Review: Saga, vols. 1 and 2, Brian K. Vaughn and Fiona Staples

Upon finishing the second volume of Brian K. Vaughn’s most recent series, Saga, I have decided to be excited about Vaughn. This could have happened sooner, except unfortunately Runaways was my introduction to him, and it is not great around race and it put me off him. But having read Y: The Last Man and Saga, I think that Vaughn’s writing is great, and I like that he creates comics with end-dates in mind, so I’ve decided to hop (at last!) on board the Brian K. Vaughn train.

My favorite thing about Saga is the relative tininess of its stakes by contrast with the hugeness of its scope. The story is about a world called Landfall that has been at war with its moon, Wreath, for as long as anybody can remember. Though the two planets are no longer directly at war with each other, they have spread their conflict across all the known planets, forcing the entire universe to take sides. Marko and Alana fought on opposite sides of this battle in their lives, before falling in love and getting married. When their baby is born, interested parties on both sides of the interplanetary conflict hire mercenaries to track them down (and presumably kill them).

Typically, I’d be out as soon as I heard “interplanetary conflict”, but the thing Vaughn has done here that I love is to make the comic all about finding a home. Alana and Marko and baby Hazel are searching for an Ithaca that may not even exist: a quiet place in the universe where Hazel can grow up untouched by the war that has torn apart so many lives.

In particular, I would love to call out the fact that Hazel is not (and please Brian Vaughn let’s keep it that way) any kind of Chosen One. Her birth hasn’t been foretold, she doesn’t have magical powers, and apart from being the product of two races that don’t tend to intermingle, there appears to be nothing special about her at all. I strongly strongly hope that persists. It’s one of the things that keeps the stakes of this story feeling urgent but small, as opposed to urgent and global.

Vaughn is also managing the trick of making Marko and Alana’s opponents interesting(ish) in their own right. The Will and his Lying Cat (a large cat that knows and says so if you lie in front of it) are among the bounty hunters who have been hired to track and kill Marko and Alana. So far so dull, but then he gets a subsidiary motivation that has the potential to be interesting, and for his mission, he teams up with Marko’s former fiancee and a little psychic girl he rescued from slavery, and they… Well, I do not know what their deal is going to be just yet. But I do know that I am a sucker for a team of unlikely allies.

Fiona Staples’s art is fantastic — detailed and weird without feeling overcrowded. She also hand-letters the narration of the story by Hazel (speaking from some undetermined point in the future), which is very very cool. I can’t say enough about her. Below is an example of just one of the many awesome things that Fiona Staples does.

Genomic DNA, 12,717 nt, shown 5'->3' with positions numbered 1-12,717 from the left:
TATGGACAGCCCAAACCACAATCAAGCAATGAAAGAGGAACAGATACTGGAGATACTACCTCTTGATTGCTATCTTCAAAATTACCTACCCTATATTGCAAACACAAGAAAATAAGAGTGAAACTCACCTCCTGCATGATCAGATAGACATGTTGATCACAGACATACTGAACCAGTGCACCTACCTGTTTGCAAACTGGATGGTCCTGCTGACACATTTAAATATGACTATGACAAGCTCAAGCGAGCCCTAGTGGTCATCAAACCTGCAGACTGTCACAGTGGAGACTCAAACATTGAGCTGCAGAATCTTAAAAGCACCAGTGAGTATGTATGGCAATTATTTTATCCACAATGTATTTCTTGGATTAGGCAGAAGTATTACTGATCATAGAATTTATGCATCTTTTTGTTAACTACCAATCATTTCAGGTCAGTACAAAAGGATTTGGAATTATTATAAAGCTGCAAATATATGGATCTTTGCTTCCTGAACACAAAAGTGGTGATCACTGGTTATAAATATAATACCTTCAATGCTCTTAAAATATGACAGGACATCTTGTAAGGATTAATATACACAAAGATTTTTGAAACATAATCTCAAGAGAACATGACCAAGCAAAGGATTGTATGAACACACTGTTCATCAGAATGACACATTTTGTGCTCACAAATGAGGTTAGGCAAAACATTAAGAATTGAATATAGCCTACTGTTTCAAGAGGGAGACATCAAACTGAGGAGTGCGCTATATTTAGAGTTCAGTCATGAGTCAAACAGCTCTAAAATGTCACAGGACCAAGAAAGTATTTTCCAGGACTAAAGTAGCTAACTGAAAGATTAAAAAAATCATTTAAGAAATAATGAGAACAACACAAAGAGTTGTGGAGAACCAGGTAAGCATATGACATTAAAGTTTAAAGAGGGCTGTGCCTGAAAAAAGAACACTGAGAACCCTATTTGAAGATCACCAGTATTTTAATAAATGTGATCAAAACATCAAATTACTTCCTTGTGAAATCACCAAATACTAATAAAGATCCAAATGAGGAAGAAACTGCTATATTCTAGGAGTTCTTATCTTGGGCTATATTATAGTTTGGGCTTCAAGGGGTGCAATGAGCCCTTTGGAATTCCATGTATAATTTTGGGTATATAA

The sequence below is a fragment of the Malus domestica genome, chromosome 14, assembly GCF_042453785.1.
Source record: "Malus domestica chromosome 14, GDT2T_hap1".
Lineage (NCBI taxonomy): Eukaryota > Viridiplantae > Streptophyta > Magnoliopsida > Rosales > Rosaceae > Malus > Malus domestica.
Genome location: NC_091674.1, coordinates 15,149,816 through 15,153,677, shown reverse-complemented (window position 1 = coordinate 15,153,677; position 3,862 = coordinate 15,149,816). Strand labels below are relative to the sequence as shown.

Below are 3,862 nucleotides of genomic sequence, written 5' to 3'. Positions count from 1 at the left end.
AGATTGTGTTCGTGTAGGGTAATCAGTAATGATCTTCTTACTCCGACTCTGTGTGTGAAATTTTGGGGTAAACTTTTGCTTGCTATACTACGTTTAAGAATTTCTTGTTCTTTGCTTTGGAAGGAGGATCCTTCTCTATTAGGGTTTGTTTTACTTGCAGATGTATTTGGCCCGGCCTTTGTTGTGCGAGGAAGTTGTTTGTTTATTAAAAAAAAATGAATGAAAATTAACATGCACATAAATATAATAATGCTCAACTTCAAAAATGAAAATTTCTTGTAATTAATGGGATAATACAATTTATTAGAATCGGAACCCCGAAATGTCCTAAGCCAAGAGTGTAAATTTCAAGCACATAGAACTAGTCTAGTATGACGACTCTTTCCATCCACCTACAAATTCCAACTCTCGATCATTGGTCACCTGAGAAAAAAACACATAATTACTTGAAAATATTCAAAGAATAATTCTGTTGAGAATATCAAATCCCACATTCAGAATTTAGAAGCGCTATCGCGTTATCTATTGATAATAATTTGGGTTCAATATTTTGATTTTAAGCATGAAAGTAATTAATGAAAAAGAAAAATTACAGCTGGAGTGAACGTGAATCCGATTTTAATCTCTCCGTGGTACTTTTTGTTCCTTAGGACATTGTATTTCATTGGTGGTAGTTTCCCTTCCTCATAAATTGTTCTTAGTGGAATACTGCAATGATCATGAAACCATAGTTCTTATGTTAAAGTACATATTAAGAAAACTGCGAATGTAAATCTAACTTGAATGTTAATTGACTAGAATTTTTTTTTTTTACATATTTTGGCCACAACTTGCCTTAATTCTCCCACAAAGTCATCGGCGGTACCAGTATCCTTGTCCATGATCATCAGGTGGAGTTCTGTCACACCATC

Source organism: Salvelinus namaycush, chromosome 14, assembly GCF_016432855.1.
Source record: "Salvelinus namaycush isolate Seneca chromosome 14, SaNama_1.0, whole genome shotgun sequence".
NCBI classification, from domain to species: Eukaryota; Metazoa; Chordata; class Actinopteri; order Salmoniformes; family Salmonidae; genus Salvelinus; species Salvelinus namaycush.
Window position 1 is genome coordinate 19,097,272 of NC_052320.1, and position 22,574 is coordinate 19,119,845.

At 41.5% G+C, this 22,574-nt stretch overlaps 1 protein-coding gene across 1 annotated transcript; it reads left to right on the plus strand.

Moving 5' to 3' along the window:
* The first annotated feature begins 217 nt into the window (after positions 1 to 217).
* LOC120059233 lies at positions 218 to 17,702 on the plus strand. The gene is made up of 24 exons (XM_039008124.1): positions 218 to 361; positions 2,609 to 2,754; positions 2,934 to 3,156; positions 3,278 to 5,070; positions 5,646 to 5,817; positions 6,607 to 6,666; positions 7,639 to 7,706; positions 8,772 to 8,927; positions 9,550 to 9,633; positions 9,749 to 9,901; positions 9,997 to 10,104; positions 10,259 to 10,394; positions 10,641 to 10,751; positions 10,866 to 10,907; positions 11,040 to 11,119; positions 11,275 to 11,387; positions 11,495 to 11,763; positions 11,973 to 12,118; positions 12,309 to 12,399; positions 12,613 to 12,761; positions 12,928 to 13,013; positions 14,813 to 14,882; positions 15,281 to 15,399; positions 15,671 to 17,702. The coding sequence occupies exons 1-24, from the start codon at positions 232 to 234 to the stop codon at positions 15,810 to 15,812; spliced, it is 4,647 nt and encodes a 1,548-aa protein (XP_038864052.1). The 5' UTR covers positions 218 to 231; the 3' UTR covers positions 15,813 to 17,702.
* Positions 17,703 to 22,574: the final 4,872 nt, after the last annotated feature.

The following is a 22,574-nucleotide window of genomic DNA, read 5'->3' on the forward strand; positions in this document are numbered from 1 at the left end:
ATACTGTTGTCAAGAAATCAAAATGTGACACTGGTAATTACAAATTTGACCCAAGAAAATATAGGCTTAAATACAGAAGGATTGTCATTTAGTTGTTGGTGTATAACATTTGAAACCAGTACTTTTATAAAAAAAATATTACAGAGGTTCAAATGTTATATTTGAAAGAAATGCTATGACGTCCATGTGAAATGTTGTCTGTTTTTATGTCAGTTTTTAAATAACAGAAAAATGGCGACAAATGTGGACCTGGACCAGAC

I love knowing that Vaughn has an endgame in mind for this comic, and I can’t wait to see what it shakes out to be. Check it out!

Position statement: Hawkeye should have won at least one of the Eisners that Saga won this past year. Hawkeye is easily as good as Saga but probably better. My growing affection for Saga has in no way swayed me on this point.

14 thoughts on “Review: Saga, vols. 1 and 2, Brian K. Vaughn and Fiona Staples”

  1. OMG! I read the first volume of this, loved it, then totally forgot about it! What is wrong with me??!?! I’m so glad you reviewed this, to remind me. Going to check RIGHT NOW if the library has it.

    1. Aww, his hair’s fine, he just has ram horns. Don’t judge. But DO overcome your fear of graphic novels for this book. It’s good, and I think that you particularly would like it.

  2. Hmmm… I read the first issue or two of this and it didn’t click with me, while Y: The Last Man grabbed me immediately. Maybe I’ll give it another try with at least a whole volume.

    And now I realize that I accidentally let Hawkeye fall off my radar. I need to check right now to see if there are any new issues. It was getting TOO intense when I last read it.

    1. Really? How come? What weren’t you interested in?

      Hawkeye is still pretty intense right now. But I think the November issue should be less intense. It’s about Kate! Kate solving crimes!

      1. It was just one issue, so the problem might have just been that it was all exposition. There was no single hook to make me want to seek out more.

        I got all caught up on Hawkeye yesterday (the Pizza Dog issue!), and set up a subscription on Comixology so I don’t fall three issues behind again.

          1. Sometimes I read them on my phone–there’s a Comixology Android app and I assume an iOS one too. But I also read on my laptop. They have a guided view feature that works really well on phone or computer, and although I wouldn’t read regular books on my laptop, I like reading comics on it.

  3. My library is not very good about getting new comics, so I’ve let my comics reading fall off quite a bit. I need to get back into it. I love what you’ve written about this (and Hawkeye), so those are the ones I’m starting with!

    1. Do! Comics are so tricky because very often libraries don’t have a good selection of them. The New York libraries have a bunch of comics but they’re always checked out, and holds take weeks and weeks to come in. :/

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